December 12, 2008 01:01 by admin
In this entry I would like to round up where we have got to so far with this web service. Over the last 13 posts we have developed a fairly functional web service that sticks pretty much to the ideas presented in Leonard Richardson and Sam Ruby’s book RESTful Web Services. It is developed using C# using the (currently Beta) MVC framework from Microsoft that extends the ASP.Net framework.
As an aside, I’ve also taken on board a comment from Stephan and moved some of the reusable classes into their own assembly.
December 5, 2008 00:55 by admin
Now we can create a resource from an incoming XHTML representation, it is time to accept a representation of a new resource via an HTTP POST. This should be pretty much the same as accepting a new resource via an HTTP PUT.
So what is the difference between a PUT request and a POST request? A PUT request is made directly to the URI of the new resource, the client dictates the URI. A POST request is made to the URI of the new resource’s “parent” URI, the server decides on the full URI of new resource.
November 15, 2008 00:57 by admin
So far, in this series of posts, we have got to the stage where we can retrieve different representations of a resource and we can delete a resource using either the HTTP verb DELETE or an overloaded POST. In this entry we will allow the client to PUT a resource onto the server.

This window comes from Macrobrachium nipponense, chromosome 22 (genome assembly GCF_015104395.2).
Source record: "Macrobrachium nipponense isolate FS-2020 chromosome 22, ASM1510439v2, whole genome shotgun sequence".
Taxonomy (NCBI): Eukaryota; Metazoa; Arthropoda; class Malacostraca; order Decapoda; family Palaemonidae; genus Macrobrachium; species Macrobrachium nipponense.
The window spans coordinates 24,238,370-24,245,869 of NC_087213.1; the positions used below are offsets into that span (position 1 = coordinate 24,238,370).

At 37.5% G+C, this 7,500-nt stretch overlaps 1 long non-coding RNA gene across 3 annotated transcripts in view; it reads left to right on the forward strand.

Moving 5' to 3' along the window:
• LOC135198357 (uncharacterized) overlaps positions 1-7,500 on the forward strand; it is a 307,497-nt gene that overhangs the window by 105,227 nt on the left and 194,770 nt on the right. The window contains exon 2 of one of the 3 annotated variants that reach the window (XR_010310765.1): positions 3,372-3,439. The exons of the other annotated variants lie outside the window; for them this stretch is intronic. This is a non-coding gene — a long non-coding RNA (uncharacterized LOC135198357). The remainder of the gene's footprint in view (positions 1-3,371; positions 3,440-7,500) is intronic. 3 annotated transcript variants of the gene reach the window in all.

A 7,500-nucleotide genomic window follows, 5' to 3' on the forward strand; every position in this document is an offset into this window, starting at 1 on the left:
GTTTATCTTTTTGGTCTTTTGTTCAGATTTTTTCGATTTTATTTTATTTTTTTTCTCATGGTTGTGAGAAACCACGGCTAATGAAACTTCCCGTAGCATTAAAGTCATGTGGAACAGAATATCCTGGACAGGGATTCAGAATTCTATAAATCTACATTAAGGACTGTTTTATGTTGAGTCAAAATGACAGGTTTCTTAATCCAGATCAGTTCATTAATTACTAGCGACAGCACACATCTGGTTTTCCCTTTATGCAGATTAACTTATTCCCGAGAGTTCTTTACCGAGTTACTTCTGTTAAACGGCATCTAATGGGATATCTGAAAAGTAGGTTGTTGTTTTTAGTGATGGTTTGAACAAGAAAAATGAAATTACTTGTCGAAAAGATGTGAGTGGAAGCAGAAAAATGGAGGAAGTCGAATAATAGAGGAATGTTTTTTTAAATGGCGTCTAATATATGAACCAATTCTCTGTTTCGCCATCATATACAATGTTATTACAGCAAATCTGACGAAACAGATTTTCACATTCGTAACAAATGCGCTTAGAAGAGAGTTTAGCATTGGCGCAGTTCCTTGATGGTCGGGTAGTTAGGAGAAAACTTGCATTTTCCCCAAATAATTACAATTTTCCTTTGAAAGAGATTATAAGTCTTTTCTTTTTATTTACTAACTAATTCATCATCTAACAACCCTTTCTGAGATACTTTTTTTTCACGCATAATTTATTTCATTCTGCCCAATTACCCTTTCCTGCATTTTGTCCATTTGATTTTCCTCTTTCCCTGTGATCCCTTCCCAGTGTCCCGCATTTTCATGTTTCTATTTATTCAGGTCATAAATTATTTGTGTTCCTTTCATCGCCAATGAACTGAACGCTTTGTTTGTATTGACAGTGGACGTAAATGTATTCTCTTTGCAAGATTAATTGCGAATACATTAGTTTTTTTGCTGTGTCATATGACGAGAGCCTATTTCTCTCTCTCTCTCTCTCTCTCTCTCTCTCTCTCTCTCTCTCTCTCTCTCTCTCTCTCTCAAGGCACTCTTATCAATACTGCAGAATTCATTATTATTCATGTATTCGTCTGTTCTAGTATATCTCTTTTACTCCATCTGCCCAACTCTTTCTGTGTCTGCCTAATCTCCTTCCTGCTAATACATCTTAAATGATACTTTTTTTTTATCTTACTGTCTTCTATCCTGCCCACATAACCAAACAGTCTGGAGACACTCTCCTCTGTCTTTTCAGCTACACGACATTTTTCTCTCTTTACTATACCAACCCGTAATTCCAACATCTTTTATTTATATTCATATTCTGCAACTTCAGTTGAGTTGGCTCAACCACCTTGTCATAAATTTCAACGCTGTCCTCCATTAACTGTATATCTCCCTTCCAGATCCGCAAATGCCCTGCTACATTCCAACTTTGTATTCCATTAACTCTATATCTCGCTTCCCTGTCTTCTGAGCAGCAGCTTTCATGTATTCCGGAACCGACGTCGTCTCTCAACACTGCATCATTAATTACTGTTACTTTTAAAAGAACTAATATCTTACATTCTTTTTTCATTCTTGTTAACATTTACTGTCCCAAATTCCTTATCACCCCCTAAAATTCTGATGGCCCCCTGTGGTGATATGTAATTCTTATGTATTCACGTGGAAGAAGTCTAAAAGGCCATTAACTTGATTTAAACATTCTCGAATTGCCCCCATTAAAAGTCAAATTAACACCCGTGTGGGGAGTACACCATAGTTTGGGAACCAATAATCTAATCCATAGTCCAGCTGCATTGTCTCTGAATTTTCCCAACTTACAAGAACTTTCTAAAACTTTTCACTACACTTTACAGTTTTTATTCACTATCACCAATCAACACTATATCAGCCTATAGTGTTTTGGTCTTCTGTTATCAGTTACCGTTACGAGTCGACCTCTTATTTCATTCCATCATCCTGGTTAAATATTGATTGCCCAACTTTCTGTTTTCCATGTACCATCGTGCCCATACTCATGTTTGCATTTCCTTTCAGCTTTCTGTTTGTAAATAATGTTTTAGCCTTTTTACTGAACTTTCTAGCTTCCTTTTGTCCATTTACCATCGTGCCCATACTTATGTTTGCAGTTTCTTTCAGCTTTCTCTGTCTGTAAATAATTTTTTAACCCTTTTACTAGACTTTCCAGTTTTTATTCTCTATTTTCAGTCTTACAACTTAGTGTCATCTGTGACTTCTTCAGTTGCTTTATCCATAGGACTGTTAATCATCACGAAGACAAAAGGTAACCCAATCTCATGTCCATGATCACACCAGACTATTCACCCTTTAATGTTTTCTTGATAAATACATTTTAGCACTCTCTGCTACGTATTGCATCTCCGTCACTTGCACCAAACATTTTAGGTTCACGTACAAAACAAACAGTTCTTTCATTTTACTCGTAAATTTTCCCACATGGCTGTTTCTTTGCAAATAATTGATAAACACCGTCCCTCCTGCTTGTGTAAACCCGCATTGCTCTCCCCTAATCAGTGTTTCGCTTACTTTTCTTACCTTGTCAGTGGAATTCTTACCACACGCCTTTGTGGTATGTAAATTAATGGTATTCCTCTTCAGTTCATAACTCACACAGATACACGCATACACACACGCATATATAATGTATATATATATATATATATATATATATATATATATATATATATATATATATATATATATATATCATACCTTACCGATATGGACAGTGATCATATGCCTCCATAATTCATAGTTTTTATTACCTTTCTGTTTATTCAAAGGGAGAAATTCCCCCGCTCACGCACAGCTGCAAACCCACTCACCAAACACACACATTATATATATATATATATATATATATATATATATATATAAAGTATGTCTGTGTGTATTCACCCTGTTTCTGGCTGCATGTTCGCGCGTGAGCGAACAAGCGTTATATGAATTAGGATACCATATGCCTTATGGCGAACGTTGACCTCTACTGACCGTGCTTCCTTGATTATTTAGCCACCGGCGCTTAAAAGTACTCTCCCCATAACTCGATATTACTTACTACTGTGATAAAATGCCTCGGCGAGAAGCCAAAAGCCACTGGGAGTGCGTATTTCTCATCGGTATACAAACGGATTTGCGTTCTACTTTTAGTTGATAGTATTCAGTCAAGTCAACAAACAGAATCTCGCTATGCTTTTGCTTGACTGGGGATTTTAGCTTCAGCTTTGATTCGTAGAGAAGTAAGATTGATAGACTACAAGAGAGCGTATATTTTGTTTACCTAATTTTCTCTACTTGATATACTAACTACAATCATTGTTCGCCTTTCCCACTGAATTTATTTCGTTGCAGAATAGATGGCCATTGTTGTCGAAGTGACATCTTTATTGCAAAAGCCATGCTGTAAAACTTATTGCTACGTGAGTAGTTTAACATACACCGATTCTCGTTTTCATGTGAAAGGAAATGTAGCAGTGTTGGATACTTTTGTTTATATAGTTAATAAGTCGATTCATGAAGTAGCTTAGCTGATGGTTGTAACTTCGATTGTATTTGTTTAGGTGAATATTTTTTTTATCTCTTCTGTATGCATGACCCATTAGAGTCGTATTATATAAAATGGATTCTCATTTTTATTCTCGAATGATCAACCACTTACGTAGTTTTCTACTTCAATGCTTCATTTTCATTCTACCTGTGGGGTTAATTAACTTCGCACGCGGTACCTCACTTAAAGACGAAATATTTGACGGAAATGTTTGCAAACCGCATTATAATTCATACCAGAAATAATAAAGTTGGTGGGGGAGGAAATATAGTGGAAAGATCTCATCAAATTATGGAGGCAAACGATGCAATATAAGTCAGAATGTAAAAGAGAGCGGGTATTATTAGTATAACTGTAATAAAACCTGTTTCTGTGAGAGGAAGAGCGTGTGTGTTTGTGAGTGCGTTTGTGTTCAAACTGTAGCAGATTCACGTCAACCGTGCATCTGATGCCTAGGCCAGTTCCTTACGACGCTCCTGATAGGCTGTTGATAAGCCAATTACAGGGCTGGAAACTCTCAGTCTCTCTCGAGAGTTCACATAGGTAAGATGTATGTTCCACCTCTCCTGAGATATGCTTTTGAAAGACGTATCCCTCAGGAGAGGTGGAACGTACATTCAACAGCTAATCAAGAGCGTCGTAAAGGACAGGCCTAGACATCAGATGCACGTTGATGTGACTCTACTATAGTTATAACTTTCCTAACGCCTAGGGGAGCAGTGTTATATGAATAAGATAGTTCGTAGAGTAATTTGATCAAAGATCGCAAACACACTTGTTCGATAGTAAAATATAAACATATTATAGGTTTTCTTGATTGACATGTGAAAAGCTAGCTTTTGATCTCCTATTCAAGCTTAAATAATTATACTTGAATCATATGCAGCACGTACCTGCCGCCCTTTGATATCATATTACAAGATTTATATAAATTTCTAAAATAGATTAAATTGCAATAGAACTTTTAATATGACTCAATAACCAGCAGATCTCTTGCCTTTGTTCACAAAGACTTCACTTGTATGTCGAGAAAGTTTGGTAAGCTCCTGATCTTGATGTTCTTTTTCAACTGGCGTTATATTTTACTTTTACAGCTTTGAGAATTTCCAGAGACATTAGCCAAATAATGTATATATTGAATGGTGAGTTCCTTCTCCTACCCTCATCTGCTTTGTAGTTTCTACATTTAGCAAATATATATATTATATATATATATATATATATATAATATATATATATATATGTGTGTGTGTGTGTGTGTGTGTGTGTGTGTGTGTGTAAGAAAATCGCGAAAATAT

November 9, 2008 00:10 by admin
In my last post we introduced overloading of POST as a way to allow clients that can’t make PUT or DELETE requests. We handled the overloading within the controller… the ItemPost method looked for a query string parameter “_method” and if it found it, handed off processing to one of the other actions.
At the end of that post I admitted I wasn’t happy with the approach (as much the same code would be needed time and again throughout the web service) and I suggested some alternatives. As promised, I’ve thought about it and in this post I’ll present the solution I chose.
November 7, 2008 01:45 by admin
Our web service has changed over this series of posts until now it supports a more complex resource… but its still a read only web service. In this post we’ll add support for the DELETE HTTP verb. This should be the simplest of the remaining verbs to implement… but it does highlight some more issues to be dealt with.